It’s no secret that, according to VcloudNews, humans and machines generated 2.5 quintillion bytes of information each day on the Internet. How big this is? It would fill 100 million Blu-ray discs, which if stacked, would measure the height of four Eiffel Towers on top of each other. With this much data being generated, we reached a point in our lives when humans can no longer be expected to process information at a usable rate by themselves. This is where the “Age of Artificial Intelligence” needs to come into existence if we are going to utilize this information in any useful way.
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Understandably, AI scares people. We are often afraid of what we don’t understand. However, when used properly, AI can be an assistive technology and not in control. Intelligence is already built into some of the most common events in our lives. For example, after washing, I put my clothes in the dryer. I use the automatic setting, and press start. I’ now free to walk away, go for dinner, or even take a nap if I choose. The dryer is “programmed” to run for a period of time, and on a newer machine, a sensor indicates the moisture content of my delicates. In either case, when criteria is met, the heat shuts off and my close continue to tumble for a period of time. This simple logic has made my dumb clothes dryer “artificially intelligent”.
This can be applied to any process, including many predefined procedures found in public safety 911 centers. Remember though, this is not about replacing the call taker or dispatcher; it is about providing them with relevant additional information, based on predetermined indicators, helping them arrive at a decision point quickly.
Let’s look at two outcomes of the same scenario, first using today’s technology, and then using artificial intelligence to augment and assist in the decision-making process.
David is speeding down the highway in his 2018 GM vehicle. His fiancée Susan is sitting next to him in the passenger seat. A deer runs out impacting him head-on. David violently swerves into the median, where the car overturns four times landing on its roof leaving both occupants unconscious and seriously injured. Sensors in the vehicle detect the high Delta-V (rate of deceleration), the deployment of both passenger and driver airbags, as well as the detection of specific crush zones on the vehicle.
The in vehicle system (IVS) generates a call to the OnStar call center, flagged as an emergency. The call is routed to an ACD queue staffed by emergency medical dispatchers. Vehicle data and location information appears on their screen. An attempt to communicate with the occupants verbally is initiated, and a three-way conference with the public safety agency responsible is started. Information is passed on verbally to the 911 call center, where local protocol for dispatch is followed.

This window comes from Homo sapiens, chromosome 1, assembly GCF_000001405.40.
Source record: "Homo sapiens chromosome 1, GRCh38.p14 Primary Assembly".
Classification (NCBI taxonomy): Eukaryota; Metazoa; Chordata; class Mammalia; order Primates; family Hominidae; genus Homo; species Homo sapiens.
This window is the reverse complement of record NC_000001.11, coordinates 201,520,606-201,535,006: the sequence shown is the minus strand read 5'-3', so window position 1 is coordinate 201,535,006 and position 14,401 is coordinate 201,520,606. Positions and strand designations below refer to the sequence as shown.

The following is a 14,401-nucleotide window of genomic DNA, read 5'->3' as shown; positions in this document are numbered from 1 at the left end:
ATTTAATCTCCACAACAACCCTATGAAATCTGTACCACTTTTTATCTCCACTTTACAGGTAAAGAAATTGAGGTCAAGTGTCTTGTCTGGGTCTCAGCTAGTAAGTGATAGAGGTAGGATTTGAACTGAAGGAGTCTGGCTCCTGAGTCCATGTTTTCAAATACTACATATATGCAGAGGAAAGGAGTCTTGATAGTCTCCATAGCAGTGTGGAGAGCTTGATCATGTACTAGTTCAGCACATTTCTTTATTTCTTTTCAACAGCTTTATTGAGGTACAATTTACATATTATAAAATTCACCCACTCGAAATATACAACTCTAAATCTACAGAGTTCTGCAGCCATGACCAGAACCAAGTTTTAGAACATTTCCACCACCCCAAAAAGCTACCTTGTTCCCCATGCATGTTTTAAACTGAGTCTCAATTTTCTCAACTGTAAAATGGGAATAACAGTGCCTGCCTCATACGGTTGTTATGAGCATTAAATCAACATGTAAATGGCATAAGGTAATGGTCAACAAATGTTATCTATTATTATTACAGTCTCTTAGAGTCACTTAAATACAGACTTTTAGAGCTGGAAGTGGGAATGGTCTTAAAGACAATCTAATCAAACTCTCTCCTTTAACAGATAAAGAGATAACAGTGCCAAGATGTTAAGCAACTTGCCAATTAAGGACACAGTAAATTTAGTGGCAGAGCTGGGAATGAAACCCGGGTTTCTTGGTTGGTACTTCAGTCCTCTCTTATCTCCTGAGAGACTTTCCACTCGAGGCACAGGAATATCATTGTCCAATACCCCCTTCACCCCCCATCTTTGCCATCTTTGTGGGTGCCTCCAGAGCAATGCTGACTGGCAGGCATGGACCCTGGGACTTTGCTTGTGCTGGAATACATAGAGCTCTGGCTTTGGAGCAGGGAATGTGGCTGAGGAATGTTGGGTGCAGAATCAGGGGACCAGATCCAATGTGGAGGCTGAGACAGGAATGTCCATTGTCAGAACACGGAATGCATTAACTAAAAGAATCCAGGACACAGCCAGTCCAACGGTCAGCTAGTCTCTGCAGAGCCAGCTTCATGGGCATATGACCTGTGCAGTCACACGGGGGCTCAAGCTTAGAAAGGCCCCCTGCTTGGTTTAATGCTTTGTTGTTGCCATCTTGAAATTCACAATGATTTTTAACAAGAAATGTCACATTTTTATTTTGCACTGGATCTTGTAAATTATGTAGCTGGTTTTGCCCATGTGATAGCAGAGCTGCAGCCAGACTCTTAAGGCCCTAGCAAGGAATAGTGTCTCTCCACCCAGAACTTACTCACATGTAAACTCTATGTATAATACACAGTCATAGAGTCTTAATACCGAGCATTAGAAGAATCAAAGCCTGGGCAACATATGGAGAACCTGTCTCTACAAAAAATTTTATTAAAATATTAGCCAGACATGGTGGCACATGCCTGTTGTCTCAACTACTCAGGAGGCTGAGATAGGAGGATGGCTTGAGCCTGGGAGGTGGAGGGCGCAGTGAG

The same situation initiates a different process or workflow. In addition to notifying OnStar and attempting to get a call taker in verbal contact with the vehicle, an IP enabled SIP session is set up into the local Emergency Services IP Network (ESInet) where the 911 call taker is presented with the telematics data and bridged into a three way audio bridge between the vehicle, the OnStar call taker, and the PSAP. The system does an analysis of the data, indicating an 80% chance of entrapment and lower leg trauma on the driver.
The dispatcher is prompted to dispatch recommended resources which include heavy rescue, advanced life support, and a medical air evacuation unit. They also have the ability to edit resources desired and then dispatch with a single button.
Bed counts and staffing levels are examined at the local hospitals, the availability of an orthopedic surgeon and operating room is determined, and based on big data, a destination facility is recommended. A single touch to confirm or edit, and the data is on its way to the hospital where staff can prepare for the patient arrival.
This situation has brought to light the efficient use of AI to determine the best response and action, all while remaining under complete control of a human. Resources become more efficient and effective and are available sooner for other missions. While many may be afraid of AI replacing humans, thanks to Arnold Schwarzenegger in the Terminator movies, I don’t see Skynet being right around the corner.
An added benefit is that AI is available from the cloud, making it affordable to agencies from New York City in a large-scale deployment, or as small as Sparta Police in New Jersey with their two positions, where I cut my teeth on dispatching 37 years ago.
It’s not about building a data center to process data in the building anymore. It’s about using the cloud through multiple resilient paths; sharing the workload with other agencies who will also be available to provide coverage and backup for when “the big one” hits, no matter where or when that might be. This radically changes the curriculum for a Public Safety career, however the skill sets required are also taught for positions in the commercial space, and best practices remain across verticals.
As I’ve said before, AI is not just about HAL, and getting pod bay doors open.
Besides, in addition to being intelligent, HAL copped an attitude . . .
But in reality he was just programmed that way.